Viral events are common in childhood. Communal day-care, centralised schooling and urban living all provide much closer human contact at an earlier stage in life compared to our ancestors. One of the resulting effects is frequent viral respiratory events, as multiple serotypes are quickly transmitted. The frequency of these events is 4 episodes a year5(Table) and duration of viral events commonly 10 days6. Thus the average ‘healthy’ child should expect to have 40 days or more with respiratory symptoms (and green mucus) as part of their normal immune growth and development.
Over a series of postings we will discuss the expectations, symptom management and prevention strategies for childhood respiratory events.

1. Jansen AG, Sanders EA, Schilder AG, et al. Primary care management of respiratory tract infections in Dutch preschool children. Scand J Prim Health Care 2006;24:231-236.
2. Acute respiratory infections: the forgotten pandemic. Communique from the International Conference on Acute Respiratory Infections, held in Canberra, Australia, 7-10 July 1997. Int J Tuberc Lung Dis 1998;2:2-4.
3. Taylor JA, Kwan-Gett TS, McMahon EM, Jr. Effectiveness of a parental educational intervention in reducing antibiotic use in children: a randomized controlled trial. Pediatric Infectious Disease Journal 2005;24:489-493.
4. Schultz J, Kaminker K. Myeloperoxidase of the leucocyte of normal human blood. I. Content and localization. Archives of Biochemistry & Biophysics 1962;96:465-467.
5. Leder K, Sinclair MI, Mitakakis TZ, et al. A community-based study of respiratory episodes in Melbourne, Australia. Aust N Z J Public Health 2003;27:399-404.
6. Lambert SB, O’Grady KF, Gabriel SH, et al. Respiratory illness during winter: a cohort study of urban children from temperate Australia. J Paediatr Child Health 2005;41:125-129.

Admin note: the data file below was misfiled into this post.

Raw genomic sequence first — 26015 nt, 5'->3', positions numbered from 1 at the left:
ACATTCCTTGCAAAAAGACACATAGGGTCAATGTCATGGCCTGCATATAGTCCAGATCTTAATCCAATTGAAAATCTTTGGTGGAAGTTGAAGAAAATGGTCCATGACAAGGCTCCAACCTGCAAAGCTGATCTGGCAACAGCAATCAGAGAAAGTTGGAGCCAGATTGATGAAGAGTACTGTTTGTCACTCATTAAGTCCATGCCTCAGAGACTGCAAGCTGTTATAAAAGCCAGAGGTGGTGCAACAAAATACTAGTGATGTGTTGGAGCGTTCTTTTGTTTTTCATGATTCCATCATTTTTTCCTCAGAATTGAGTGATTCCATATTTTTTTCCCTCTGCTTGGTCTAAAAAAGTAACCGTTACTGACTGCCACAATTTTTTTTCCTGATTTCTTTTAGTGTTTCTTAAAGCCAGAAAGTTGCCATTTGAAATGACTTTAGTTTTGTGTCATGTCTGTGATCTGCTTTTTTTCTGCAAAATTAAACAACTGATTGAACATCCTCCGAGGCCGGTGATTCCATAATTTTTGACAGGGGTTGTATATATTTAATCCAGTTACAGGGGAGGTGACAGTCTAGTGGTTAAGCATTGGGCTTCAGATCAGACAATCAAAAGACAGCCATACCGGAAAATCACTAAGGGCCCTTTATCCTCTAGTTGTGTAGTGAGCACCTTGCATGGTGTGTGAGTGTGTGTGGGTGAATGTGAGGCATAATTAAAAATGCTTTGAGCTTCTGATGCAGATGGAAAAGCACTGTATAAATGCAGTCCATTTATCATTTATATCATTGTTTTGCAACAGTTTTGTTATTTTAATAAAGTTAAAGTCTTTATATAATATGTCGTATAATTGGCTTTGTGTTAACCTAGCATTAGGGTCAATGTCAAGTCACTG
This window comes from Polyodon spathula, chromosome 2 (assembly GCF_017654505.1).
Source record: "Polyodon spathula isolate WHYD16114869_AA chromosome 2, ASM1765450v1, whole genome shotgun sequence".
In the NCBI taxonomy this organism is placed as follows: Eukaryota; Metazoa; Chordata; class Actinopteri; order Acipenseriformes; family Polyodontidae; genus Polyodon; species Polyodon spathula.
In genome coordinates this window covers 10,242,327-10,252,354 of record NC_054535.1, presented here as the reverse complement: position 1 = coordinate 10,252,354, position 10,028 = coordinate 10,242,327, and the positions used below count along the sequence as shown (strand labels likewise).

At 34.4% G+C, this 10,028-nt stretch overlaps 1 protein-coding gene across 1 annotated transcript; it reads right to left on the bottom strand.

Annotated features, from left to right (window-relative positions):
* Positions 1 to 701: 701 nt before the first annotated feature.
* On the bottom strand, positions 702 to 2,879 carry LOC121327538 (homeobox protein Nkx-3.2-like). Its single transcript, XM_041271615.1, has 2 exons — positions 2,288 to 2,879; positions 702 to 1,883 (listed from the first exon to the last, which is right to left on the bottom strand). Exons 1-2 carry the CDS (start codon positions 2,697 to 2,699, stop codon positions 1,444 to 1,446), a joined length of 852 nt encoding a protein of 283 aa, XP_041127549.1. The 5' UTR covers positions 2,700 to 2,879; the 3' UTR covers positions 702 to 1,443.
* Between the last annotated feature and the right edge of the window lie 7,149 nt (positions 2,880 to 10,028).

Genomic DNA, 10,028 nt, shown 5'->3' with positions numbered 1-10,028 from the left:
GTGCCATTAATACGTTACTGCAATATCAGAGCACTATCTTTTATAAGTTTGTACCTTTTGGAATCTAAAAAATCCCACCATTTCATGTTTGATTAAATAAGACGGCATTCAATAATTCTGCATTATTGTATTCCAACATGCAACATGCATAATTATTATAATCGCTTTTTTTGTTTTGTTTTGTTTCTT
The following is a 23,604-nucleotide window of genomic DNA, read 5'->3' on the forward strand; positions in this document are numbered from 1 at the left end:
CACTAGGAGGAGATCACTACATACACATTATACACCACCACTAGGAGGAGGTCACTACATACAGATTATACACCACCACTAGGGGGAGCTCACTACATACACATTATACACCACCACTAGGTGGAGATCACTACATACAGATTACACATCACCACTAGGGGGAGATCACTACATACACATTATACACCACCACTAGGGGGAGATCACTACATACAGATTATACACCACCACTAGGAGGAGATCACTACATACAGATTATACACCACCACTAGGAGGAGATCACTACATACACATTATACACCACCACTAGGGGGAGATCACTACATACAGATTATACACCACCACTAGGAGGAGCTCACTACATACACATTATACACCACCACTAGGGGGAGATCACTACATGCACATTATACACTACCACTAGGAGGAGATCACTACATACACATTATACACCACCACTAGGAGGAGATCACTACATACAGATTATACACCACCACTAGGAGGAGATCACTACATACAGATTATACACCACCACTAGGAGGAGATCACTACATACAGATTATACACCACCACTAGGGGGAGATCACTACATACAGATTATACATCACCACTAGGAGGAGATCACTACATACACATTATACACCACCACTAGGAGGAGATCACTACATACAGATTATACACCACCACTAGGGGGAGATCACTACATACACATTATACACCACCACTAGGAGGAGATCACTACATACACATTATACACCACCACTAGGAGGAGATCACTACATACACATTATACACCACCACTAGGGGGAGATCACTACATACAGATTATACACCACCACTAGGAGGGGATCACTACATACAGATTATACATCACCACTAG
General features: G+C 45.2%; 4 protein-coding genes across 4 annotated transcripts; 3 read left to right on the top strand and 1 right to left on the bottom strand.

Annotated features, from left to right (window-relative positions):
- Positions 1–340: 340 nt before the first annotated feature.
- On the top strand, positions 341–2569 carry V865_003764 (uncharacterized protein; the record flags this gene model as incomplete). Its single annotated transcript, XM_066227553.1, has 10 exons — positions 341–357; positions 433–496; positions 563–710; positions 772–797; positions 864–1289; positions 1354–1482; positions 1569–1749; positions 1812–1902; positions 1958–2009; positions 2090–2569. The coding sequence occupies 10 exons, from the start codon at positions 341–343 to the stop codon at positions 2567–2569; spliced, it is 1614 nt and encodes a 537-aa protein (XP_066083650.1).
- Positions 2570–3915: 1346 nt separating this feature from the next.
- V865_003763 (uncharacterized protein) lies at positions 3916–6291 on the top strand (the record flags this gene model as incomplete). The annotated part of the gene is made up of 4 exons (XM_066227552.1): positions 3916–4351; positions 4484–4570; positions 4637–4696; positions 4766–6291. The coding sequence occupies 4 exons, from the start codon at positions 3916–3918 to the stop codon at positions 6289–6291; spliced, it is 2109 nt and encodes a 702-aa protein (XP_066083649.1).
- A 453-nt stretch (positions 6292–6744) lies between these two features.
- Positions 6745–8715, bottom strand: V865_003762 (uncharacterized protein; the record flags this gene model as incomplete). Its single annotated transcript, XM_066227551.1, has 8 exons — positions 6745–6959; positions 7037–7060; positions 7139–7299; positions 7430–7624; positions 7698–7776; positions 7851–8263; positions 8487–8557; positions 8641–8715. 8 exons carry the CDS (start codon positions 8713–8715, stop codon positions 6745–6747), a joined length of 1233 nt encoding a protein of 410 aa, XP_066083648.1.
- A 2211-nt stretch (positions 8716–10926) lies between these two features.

Follow Dr. Harvey on social media
YouTube: https://www.youtube.com/channel/UCT5IlPYouT2x-zpsK-bt8Bg
Facebook: https://www.facebook.com/ProfRJHarvey
Website: http://www.richardharvey.com.au/

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Benefits of Having Parents use Nasal Aspirator on Infants in a Pediatric Practice

Ronda Miller Ronda Miller-Ernest, DNP, APRN-BC
About the author: Ronda is a Board Certified Pediatric Nurse practitioner who has been practicing in a private pediatric office for 27 years.

Some of the most common concerns I hear from parents in their infants first six months of life are; “My baby always sounds stuffy.” My baby won’t nurse because “they can’t breathe and suck with this stuffy nose.” “If I could only clear their nose they would feel better!”
In the first few months of life infants are obligatory nose breathers. Their narrow nasal passages are very sensitive to dry air, especially in the winter months when the forced warm air heating systems used in most homes, are turned on. Where I practice the low humidity climate also tends to aggravate the nasal mucosa dryness. Infants are too young to sniff or take deep nasal breaths in to clear their nose. They are totally dependent on an outside resources to help clear their nasal passages or external moisture to relieve the symptoms of dryness.